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News: India is in the middle of a demographic transition. This is evident from its declining fertility rate which currently is 2.0, median age of 29 years, and a falling dependency ratio (expected to decrease from 65% to 54% in the coming decade).
This provides a window of opportunity towards faster economic growth.
|Must Read: What is Demographic dividend and how it’s beneficial to a society?|
What are the challenges in realising its true potential?
The demographic transition can turn into a demographic disaster without proper policies.
The increase in the working-age population may lead to rising unemployment, fuelling economic and social risks.
Has India reaped any benefits from demographic dividend till now?
Although India has already begun to get the dividend, but the benefit to the GDP from demographic transition has been lower than its peers in Asia and is already declining.
Hence, there is an urgency to take appropriate policy measures.
How can India achieve the true potential of its demographic dividend?
Benefits arising out of a demographic dividend are not automatic. Following steps need to be taken:
Need to undertake an updated National Transfer Accounts (NTA) assessment: India’s per capita consumption pattern is way lower than that of other Asian countries. A child in India consumes around 60% of the consumption by an adult aged between 20 and 64, while the same ratio in China is 85%.
India needs to update its NTA data, prepare state-specific NTAs on the basis of which they can be ranked.
India needs to Invest more in children and adolescents-India ranks poorly in Asia in terms of private and public human capital spending. There is need to spend on nutrition, learning during early childhood, help students transition from secondary education to universal skiling and entrepreneurship.
Health investments– The public spending on health in India has remained flat at around 1% of GDP. Evidence suggests that better health facilitates improved economic production.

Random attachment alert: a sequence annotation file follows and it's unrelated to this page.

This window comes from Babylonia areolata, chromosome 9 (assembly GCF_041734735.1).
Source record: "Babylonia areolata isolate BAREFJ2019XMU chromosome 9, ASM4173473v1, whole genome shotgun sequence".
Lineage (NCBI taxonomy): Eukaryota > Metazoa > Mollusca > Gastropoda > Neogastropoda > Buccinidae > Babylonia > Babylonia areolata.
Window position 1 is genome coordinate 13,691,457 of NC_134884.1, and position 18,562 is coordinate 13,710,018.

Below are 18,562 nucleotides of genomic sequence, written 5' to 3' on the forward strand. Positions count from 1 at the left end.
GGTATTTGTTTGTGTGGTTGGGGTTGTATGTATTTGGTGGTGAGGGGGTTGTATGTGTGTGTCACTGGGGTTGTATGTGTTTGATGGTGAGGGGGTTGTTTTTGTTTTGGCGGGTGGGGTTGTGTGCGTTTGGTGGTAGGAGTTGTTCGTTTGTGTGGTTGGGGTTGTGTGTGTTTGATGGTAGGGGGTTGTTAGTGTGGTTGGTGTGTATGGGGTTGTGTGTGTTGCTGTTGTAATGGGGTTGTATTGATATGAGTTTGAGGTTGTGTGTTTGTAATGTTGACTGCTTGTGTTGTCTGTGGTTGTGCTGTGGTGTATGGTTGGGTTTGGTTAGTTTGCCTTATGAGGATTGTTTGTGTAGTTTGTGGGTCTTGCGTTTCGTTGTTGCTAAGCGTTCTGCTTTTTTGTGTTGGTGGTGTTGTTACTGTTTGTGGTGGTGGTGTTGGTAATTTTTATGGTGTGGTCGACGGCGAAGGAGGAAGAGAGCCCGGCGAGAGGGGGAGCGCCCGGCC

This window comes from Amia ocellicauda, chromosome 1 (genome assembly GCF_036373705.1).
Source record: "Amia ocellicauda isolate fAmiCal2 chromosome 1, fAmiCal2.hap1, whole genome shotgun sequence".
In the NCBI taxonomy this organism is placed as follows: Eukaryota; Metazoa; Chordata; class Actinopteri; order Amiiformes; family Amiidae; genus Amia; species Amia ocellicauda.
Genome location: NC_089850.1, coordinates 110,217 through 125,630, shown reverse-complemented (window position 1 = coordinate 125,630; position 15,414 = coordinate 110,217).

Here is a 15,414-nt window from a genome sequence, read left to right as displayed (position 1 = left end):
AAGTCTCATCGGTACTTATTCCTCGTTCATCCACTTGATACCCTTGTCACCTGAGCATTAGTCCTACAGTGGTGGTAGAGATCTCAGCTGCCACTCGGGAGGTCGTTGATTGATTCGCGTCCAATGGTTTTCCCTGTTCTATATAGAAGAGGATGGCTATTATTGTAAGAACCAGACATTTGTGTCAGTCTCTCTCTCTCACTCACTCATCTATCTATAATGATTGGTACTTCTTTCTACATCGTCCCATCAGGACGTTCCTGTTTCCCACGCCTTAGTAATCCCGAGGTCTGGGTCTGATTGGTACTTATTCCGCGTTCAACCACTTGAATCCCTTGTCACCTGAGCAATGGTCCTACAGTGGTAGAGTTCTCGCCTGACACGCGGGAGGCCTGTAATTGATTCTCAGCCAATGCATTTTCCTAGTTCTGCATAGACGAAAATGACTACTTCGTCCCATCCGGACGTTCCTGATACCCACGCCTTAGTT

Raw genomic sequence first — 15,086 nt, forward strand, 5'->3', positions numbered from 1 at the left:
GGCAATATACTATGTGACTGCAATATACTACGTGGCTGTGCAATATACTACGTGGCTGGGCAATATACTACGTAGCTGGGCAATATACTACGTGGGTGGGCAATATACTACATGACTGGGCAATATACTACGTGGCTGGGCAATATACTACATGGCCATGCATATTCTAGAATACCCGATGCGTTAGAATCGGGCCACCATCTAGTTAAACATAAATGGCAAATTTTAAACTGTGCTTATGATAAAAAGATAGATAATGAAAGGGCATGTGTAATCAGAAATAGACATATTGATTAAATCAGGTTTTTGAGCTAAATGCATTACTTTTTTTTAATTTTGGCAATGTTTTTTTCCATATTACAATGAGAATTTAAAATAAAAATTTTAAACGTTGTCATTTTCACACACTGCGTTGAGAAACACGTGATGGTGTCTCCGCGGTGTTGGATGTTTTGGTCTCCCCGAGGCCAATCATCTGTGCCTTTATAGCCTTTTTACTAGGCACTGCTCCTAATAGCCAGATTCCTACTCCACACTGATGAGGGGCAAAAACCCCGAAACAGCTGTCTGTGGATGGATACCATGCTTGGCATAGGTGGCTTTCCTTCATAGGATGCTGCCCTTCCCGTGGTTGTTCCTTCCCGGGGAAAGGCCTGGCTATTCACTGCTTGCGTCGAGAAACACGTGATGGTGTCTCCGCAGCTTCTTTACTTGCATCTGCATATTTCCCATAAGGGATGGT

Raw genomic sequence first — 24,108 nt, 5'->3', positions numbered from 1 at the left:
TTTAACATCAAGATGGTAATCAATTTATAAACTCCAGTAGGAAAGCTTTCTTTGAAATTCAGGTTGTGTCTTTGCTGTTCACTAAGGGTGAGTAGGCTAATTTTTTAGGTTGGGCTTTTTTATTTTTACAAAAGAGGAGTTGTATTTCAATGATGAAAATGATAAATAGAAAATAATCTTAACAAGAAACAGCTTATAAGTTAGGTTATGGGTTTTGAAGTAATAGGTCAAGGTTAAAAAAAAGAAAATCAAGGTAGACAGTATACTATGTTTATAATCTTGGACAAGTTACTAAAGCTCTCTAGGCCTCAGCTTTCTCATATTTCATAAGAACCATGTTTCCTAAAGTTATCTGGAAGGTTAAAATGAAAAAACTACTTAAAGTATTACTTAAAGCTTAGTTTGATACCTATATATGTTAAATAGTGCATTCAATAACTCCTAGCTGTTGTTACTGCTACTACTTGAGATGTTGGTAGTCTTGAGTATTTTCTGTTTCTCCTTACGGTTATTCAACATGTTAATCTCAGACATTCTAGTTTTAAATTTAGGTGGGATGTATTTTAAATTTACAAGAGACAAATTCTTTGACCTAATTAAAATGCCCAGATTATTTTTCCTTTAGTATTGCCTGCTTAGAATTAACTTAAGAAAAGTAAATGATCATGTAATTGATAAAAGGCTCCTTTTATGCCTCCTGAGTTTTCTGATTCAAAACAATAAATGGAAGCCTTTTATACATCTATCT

Making reproductive healthcare services accessible -We need to provide universal access to high-quality primary education and basic healthcare.
National Family Health Survey-5 (2019-21) shows that there is an unmet need for family planning in India at 9.4% which is very high as compared to 3.3% in China and 6.6% in South Korea. This needs to be bridged.
Education– It works as an enabler to bridge gender differentials.
In India, boys are more likely to be enrolled in secondary and tertiary school than girls. In the Philippines, China and Thailand, it is the reverse.
Need to increase female workforce participation in the economy-As of 2019, 20.3% of women were working or looking for work, down from 34.1% in 2003-04.
Increase in female workforce participation will likely delay the age of marriage for women and make her participate in the economy more productively, as also exercise her rights and choices.
India needs to address the diversity between States-While India is a young country, the status and pace of population ageing vary among States.
Southern States are advanced in demographic transition and already have a higher percentage of older people while the north-central region is the reservoir of India’s workforce. However, this also offers a lot of opportunities to states to work with each other.
New governance model which can enable policy coordination between States on various emerging population issues such as migration, ageing, skiling, female workforce participation and urbanisation.
India can learn from other countries like Singapore, Taiwan and South Korea.
They have already reaped the benefit of their demographic dividend to achieve incredible economic growth by adopting forward-looking policies.
Source: This post is based on the article “Reaping India’s demographic dividend” published in The Hindu on 13th Jan 2022.